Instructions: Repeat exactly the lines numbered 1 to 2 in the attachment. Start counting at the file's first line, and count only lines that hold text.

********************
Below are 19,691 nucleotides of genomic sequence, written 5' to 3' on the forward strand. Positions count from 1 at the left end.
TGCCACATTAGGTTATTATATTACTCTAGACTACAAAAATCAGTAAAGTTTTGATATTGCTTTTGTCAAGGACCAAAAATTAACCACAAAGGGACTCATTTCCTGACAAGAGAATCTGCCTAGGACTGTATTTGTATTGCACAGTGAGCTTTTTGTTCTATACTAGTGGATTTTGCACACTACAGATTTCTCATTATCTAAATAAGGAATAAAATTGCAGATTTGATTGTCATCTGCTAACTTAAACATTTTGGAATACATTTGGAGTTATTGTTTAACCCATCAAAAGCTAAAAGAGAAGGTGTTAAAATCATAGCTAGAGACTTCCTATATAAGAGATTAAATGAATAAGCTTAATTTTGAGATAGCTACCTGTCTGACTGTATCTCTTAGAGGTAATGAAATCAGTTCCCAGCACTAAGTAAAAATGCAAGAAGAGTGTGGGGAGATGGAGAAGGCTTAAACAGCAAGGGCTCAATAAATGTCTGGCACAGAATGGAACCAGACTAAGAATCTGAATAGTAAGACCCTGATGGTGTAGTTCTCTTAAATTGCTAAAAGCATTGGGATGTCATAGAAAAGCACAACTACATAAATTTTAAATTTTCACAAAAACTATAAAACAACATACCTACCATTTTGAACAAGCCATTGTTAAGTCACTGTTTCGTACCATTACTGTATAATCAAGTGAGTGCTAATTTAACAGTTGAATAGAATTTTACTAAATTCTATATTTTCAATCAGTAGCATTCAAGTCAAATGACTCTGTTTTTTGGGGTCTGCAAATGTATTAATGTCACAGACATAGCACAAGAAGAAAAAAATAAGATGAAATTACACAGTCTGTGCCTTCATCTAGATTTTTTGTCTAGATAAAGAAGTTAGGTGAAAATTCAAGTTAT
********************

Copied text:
Below are 19,691 nucleotides of genomic sequence, written 5' to 3' on the forward strand. Positions count from 1 at the left end.
TGCCACATTAGGTTATTATATTACTCTAGACTACAAAAATCAGTAAAGTTTTGATATTGCTTTTGTCAAGGACCAAAAATTAACCACAAAGGGACTCATTTCCTGACAAGAGAATCTGCCTAGGACTGTATTTGTATTGCACAGTGAGCTTTTTGTTCTATACTAGTGGATTTTGCACACTACAGATTTCTCATTATCTAAATAAGGAATAAAATTGCAGATTTGATTGTCATCTGCTAACTTAAACATTTTGGAATACATTTGGAGTTATTGTTTAACCCATCAAAAGCTAAAAGAGAAGGTGTTAAAATCATAGCTAGAGACTTCCTATATAAGAGATTAAATGAATAAGCTTAATTTTGAGATAGCTACCTGTCTGACTGTATCTCTTAGAGGTAATGAAATCAGTTCCCAGCACTAAGTAAAAATGCAAGAAGAGTGTGGGGAGATGGAGAAGGCTTAAACAGCAAGGGCTCAATAAATGTCTGGCACAGAATGGAACCAGACTAAGAATCTGAATAGTAAGACCCTGATGGTGTAGTTCTCTTAAATTGCTAAAAGCATTGGGATGTCATAGAAAAGCACAACTACATAAATTTTAAATTTTCACAAAAACTATAAAACAACATACCTACCATTTTGAACAAGCCATTGTTAAGTCACTGTTTCGTACCATTACTGTATAATCAAGTGAGTGCTAATTTAACAGTTGAATAGAATTTTACTAAATTCTATATTTTCAATCAGTAGCATTCAAGTCAAATGACTCTGTTTTTTGGGGTCTGCAAATGTATTAATGTCACAGACATAGCACAAGAAGAAAAAAATAAGATGAAATTACACAGTCTGTGCCTTCATCTAGATTTTTTGTCTAGATAAAGAAGTTAGGTGAAAATTCAAGTTAT